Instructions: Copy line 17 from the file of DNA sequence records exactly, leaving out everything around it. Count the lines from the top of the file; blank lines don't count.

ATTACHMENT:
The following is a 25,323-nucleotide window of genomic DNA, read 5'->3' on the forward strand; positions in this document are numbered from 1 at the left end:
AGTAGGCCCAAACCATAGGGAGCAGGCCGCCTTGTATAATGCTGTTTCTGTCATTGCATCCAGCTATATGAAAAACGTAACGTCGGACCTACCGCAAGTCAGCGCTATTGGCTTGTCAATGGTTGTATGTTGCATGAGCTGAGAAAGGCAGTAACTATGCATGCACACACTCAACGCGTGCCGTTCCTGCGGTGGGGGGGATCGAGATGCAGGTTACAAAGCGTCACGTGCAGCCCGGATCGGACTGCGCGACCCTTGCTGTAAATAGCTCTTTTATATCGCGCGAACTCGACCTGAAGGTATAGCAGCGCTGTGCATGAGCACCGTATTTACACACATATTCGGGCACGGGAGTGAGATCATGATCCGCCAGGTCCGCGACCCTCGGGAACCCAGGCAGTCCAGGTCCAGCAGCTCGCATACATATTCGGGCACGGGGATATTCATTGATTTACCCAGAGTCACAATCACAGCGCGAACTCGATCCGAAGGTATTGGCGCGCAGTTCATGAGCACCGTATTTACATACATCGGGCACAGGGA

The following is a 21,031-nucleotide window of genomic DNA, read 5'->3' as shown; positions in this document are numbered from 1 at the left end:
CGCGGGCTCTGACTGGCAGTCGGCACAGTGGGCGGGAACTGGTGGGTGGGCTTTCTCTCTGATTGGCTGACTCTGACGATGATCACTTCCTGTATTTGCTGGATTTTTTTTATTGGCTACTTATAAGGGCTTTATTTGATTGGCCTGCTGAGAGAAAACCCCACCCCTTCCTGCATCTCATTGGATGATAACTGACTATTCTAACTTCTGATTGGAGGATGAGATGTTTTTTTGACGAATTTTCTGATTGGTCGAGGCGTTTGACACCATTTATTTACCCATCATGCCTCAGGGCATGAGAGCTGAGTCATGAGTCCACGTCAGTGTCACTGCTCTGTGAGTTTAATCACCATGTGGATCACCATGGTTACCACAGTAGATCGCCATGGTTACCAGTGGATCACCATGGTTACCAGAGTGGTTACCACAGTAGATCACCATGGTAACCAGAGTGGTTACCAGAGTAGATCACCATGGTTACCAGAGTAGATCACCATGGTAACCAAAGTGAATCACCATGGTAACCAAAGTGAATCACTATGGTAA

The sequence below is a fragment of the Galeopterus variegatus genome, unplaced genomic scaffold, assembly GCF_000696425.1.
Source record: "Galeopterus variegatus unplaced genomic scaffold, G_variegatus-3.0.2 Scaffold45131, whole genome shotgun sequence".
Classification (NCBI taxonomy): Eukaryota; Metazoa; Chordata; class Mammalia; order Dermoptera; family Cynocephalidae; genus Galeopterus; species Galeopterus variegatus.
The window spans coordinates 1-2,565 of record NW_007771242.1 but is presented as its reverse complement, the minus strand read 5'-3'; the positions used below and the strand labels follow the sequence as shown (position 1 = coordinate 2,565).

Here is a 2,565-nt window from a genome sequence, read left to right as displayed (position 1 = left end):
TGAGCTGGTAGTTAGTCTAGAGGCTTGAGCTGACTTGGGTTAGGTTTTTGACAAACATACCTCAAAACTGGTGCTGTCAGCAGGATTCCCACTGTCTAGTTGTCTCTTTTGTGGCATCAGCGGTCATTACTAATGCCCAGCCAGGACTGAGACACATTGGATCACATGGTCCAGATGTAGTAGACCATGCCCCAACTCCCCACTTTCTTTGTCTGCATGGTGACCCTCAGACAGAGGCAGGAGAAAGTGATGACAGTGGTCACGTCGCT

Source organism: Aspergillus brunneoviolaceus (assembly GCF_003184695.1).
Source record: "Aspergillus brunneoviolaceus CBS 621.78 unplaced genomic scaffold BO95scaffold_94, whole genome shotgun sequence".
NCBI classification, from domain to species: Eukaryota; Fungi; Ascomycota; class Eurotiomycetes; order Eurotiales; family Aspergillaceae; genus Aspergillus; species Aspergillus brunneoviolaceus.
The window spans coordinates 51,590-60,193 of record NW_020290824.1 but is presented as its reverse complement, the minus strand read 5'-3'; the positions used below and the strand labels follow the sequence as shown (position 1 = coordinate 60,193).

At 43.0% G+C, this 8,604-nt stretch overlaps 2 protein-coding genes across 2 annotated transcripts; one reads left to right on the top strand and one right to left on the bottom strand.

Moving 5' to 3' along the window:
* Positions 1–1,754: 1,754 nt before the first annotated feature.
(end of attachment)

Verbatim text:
* Positions 1–1,754: 1,754 nt before the first annotated feature.